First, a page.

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friend, (Mr. Edward King,) who was shipwrecked in the Irish Sea. 5. "L'Allegro," an ode to mirth. 6. "II Penseroso," an ode to melancholy. 7. « Comus, a mask,7' the purest and most exquisite creation of the imagination and fancy in English literature. 8. "Arcades,"1 a part of a mask. 9. "Hymn on the Nativity." 10. « Sonnets.''


This is the month, and this the happy morn,

Wherein the Son of Heaven's eternal King,
Of wedded Maid and Virgin-Mother born,

Our great redemption from above did bring;

For so the holy sages once did sing,
That he our deadly forfeit should release,
And with his Father work us a perpetual peace.


That glorious form, that light unsufferablo,

And that far-beaming blaze of majesty,
Wherewith he wont at Heaven's high council-table

To sit the midst of Trinal-Unity,

He laid asido; and, here with us to be,
Forsook the courts of everlasting day,
And chose with us a darksome house of mortal clay.


Say, heavenly Muse, shall not thy sacred vein
Afford a present to the Infant God?

Hast thou no verse, no hymn, or solemn strain,
To welcome him to this his new abode,
Now while the Heaven, by the sun's team untrod,

Hath took no print of die approaching light,

And all the spangled host keep watch in squadrons bright?


See how from far upon the eastern road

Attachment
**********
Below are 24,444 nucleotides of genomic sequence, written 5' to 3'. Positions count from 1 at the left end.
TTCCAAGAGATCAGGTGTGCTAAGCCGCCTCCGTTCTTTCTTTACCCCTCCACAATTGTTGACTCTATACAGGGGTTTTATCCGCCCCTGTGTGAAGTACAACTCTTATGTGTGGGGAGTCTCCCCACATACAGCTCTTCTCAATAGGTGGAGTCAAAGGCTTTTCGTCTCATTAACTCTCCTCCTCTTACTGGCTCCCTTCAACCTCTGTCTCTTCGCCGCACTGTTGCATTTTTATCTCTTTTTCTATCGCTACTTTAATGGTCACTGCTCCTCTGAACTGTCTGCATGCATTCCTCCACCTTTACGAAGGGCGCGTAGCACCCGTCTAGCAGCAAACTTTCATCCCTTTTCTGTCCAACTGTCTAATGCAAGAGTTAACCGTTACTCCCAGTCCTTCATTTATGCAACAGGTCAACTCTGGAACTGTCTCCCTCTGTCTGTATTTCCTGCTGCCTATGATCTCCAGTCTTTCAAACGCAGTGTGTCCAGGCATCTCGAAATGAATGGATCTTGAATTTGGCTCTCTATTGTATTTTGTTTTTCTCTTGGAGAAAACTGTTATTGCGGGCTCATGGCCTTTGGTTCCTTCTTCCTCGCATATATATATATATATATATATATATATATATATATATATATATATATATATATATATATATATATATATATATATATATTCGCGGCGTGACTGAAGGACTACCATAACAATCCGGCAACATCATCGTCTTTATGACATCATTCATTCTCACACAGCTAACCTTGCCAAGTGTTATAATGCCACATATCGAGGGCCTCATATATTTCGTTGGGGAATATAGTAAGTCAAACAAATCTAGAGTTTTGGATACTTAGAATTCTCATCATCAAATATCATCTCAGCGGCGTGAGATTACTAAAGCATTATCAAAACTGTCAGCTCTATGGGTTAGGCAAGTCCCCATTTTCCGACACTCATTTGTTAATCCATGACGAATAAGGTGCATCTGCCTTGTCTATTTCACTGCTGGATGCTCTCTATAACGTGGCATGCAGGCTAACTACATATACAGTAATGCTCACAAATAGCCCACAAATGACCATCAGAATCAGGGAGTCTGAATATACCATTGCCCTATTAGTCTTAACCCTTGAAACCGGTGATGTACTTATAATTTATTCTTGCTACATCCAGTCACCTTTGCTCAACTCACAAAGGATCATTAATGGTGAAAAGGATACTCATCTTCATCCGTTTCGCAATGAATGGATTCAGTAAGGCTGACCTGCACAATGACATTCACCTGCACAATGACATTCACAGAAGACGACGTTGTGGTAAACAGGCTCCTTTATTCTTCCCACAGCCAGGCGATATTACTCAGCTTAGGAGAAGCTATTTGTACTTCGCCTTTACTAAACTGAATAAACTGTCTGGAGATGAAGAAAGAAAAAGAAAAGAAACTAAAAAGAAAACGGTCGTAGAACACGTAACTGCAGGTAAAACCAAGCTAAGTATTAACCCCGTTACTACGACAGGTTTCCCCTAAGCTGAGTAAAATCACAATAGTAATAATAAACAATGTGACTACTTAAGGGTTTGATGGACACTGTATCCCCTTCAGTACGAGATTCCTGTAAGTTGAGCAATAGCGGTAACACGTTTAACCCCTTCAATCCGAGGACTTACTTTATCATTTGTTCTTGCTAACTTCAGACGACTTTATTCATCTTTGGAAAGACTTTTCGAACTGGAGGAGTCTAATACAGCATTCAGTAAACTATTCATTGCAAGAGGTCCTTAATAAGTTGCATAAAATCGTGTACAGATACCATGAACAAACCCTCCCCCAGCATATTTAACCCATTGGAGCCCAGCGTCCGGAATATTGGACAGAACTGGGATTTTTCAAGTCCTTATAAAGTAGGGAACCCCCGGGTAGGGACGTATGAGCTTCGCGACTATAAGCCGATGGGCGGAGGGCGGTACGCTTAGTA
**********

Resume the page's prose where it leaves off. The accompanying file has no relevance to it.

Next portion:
The star-led wizards haste with odors sweet;
O run, prevent them with thy humble ode,

And lay it lowly at his blessed feet;

Have thou the honor first thy Lord to greet,
And join thy voice unto the angel quire,
From out his secret altar touch'd with hallow'd fire.

1 "Arcades," that Is, the Arcadian shepherds: of coarse, It Is of a pastoral character.

: "When It Is recollected that this piece was produced by the author at the age of twenty-one, all deep thinkers, of fancy and sensibility, must pore over It with delighted wonder. The vigor, the grandeur, the Imaginativeness of the conception; the force and maturity of language; the bound, the gathering strength, the thundering roll of the metre; the largeness of the views; the extent of the learning; the solemn and awful tones; the enthusiasm, and a certain spell in the epithets, which puts the reader into a state of mysterious excitement,—all these may be better felt Uian dcacrll>ed."—Sr BftrUm Brydgft.

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It was the winter wild,
While the heaven-bom child

All meanly wrapt in the rude manger lies;